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Sign the Petition

 

7,349 signatures

Tell Google: Stop playing Persian Gulf name games!

May 14, 2012
Larry Page
Chief Executive Officer
Google Inc.
1600 Amphitheatre Parkway
Mountain View, California 94043

Dear Mr. Page:

It has come to our attention that Google has begun omitting the title of the Persian Gulf from its Google Maps application. This is a disconcerting development given the undisputed historic and geographic precedent of the name Persian Gulf, and the more recent history of opening up the name to political, ethnic, and territorial disputes. However unintentionally, in adopting this practice, Google is participating in a dangerous effort to foment tensions and ethnic divisions in the Middle East by politicizing the region’s geographic nomenclature. Members of the Iranian-American community are overwhelmingly opposed to such efforts, particularly at a time when regional tensions already have been pushed to the brink and threaten to spill over into conflict. As the largest grassroots organization in the Iranian-American community, the National Iranian American Council (NIAC) calls on Google to not allow its products to become propaganda tools and to immediately reinstate the historically accurate, apolitical title of “Persian Gulf” in all of its informational products, including Google Maps.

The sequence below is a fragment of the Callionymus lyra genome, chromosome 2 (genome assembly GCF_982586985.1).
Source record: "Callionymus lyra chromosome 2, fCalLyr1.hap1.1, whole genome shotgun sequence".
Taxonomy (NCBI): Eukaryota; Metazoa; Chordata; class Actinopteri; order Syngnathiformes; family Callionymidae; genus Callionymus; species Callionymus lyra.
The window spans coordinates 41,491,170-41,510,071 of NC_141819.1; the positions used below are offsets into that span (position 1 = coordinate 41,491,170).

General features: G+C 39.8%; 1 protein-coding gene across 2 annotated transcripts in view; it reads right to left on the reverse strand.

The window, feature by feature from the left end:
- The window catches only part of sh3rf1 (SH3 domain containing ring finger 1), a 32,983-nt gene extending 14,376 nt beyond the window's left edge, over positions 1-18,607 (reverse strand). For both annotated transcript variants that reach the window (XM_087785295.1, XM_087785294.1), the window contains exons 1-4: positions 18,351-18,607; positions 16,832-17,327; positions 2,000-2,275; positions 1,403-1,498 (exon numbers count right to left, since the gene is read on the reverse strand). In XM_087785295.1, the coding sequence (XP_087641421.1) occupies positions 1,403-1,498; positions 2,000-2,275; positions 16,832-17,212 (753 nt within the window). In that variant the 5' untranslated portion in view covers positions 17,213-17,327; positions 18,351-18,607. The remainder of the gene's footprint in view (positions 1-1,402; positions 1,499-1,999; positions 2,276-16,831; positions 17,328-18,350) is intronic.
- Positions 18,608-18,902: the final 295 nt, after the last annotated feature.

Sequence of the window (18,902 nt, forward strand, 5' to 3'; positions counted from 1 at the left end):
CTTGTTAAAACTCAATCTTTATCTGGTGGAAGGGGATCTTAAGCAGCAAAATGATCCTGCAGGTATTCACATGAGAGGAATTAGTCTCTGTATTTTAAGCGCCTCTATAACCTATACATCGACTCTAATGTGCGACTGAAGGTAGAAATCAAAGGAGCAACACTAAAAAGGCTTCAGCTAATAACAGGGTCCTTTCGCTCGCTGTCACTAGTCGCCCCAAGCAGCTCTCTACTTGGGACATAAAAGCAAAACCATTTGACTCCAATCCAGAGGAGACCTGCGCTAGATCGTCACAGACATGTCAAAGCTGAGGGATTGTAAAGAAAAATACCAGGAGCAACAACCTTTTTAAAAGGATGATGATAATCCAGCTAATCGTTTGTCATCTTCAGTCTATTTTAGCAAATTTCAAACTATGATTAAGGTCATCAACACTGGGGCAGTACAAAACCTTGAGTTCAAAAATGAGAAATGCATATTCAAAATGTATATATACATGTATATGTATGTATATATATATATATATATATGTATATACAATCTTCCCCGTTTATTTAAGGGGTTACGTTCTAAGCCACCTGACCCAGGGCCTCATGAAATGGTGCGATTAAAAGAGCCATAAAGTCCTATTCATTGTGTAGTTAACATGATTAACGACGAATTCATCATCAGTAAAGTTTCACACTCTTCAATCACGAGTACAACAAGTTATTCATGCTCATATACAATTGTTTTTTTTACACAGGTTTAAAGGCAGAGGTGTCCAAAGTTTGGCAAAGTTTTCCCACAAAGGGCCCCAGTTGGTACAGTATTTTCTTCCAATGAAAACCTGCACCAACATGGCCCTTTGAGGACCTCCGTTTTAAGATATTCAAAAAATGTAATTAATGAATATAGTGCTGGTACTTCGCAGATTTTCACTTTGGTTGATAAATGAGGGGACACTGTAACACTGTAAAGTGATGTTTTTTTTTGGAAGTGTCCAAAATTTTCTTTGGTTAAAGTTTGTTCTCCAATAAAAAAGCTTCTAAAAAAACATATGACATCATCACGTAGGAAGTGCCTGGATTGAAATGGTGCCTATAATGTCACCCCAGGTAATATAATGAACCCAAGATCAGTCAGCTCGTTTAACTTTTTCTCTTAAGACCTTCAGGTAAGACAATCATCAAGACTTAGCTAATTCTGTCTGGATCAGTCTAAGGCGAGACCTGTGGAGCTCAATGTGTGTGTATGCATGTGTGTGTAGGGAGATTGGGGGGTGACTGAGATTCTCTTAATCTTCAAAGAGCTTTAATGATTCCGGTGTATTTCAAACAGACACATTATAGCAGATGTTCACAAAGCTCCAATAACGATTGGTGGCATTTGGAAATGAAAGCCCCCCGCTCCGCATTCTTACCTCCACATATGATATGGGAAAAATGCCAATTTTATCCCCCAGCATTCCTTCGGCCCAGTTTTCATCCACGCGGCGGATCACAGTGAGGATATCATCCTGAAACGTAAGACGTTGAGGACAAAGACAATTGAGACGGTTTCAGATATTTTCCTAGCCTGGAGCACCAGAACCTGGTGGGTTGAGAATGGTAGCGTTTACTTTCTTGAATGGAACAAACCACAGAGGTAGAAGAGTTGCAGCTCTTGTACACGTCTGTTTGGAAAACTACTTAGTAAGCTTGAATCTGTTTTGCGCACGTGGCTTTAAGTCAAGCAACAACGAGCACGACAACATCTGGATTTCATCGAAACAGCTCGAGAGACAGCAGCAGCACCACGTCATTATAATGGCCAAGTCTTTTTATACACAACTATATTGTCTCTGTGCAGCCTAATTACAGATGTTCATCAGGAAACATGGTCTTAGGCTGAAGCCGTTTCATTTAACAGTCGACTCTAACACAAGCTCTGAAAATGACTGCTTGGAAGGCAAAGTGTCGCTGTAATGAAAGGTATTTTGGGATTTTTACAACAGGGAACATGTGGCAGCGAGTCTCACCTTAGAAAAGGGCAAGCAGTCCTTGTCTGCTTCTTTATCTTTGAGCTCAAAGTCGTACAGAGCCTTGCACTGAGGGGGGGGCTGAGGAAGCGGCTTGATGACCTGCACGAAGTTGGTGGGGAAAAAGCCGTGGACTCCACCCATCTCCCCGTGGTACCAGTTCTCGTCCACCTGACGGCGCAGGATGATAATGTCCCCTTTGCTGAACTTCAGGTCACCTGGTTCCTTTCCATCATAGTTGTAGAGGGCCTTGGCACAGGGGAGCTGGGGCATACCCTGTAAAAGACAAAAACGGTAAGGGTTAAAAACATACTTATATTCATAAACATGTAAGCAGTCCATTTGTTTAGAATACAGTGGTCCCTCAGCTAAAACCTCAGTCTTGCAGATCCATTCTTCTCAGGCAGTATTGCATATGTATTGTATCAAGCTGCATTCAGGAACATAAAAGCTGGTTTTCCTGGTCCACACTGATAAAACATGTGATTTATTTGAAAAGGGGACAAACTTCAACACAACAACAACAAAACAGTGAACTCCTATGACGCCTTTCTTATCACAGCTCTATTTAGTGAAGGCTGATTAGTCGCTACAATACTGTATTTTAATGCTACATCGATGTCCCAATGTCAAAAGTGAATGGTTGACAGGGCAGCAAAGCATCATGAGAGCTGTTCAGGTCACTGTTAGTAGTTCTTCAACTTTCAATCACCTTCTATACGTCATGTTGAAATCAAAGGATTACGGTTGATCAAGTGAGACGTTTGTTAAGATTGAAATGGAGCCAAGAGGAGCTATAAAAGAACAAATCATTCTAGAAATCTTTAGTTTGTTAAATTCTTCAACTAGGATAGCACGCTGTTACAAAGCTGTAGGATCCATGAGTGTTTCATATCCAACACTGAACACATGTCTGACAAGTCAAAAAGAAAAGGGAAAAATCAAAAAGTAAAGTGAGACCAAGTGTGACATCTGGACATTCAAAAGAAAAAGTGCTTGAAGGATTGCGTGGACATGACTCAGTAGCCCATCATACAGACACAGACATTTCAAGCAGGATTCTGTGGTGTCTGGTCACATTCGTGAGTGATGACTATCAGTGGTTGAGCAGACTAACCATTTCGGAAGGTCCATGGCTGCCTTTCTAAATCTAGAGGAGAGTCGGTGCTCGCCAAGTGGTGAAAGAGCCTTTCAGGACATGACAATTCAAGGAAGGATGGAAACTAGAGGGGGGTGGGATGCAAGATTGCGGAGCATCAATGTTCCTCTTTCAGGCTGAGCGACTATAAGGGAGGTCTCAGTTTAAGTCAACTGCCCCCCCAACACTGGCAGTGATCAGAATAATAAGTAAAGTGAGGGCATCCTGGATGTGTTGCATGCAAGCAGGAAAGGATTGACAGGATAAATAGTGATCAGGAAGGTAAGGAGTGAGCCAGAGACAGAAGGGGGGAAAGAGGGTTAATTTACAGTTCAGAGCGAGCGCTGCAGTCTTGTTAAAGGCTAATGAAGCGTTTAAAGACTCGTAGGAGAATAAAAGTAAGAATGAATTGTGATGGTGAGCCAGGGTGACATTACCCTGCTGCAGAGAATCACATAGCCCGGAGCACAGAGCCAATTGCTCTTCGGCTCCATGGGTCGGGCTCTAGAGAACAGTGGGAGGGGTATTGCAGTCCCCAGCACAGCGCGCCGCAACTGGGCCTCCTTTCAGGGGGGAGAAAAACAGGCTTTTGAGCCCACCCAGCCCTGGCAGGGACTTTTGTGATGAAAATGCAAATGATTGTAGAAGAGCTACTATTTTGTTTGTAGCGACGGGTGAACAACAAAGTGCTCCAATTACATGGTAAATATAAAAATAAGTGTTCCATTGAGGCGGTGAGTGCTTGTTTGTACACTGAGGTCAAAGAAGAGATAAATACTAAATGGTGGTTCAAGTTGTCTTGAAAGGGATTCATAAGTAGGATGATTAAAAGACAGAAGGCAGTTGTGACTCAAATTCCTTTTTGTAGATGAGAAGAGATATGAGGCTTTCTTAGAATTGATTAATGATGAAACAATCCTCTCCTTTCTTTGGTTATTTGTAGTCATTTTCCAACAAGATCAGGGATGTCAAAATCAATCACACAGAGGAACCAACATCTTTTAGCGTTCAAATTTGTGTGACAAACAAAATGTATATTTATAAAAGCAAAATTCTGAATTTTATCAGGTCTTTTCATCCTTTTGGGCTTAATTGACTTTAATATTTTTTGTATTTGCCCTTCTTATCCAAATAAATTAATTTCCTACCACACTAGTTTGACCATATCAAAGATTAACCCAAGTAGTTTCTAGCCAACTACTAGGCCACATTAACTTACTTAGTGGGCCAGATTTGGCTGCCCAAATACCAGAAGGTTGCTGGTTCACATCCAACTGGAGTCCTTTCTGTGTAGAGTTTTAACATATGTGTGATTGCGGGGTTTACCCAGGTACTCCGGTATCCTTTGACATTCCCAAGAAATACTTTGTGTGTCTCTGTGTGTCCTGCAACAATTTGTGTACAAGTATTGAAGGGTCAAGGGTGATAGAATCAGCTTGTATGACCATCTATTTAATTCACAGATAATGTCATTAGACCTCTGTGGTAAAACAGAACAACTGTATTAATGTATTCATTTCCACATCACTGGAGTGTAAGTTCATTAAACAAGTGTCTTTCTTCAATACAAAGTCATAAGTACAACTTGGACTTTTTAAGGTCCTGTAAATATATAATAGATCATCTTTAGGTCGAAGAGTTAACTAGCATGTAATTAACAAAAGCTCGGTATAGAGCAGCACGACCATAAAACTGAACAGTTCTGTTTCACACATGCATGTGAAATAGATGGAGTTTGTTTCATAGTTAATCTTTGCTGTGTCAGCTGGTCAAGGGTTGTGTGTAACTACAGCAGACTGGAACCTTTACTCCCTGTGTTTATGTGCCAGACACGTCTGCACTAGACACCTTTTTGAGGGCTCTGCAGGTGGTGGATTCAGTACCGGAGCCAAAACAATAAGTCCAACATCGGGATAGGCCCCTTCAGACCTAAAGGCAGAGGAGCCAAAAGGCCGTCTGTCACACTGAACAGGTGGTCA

Historically, the name “Persian Gulf” is undisputed. The Greek geographer and astronomer Ptolemy referencing in his writings the “Aquarius Persico.” The Romans referred to the "Mare Persicum." The Arabs historically call the body of water, "Bahr al-Farsia." The legal precedent of this nomenclature is also indisputable, with both the United Nations and the United States Board of Geographic Names confirming the sole legitimacy of the term “Persian Gulf.” Agreement on this matter has also been codified by the signatures of all six bordering Arab countries on United Nations directives declaring this body of water to be the Persian Gulf.

But in the past century, and particularly at times of escalating tensions, there have been efforts to exploit the name of the Persian Gulf as a political tool to foment ethnic division. From colonial interests to Arab interests to Iranian interests, the opening of debate regarding the name of the Persian Gulf has been a recent phenomenon that has been exploited for political gain by all sides. Google should not enable these politicized efforts.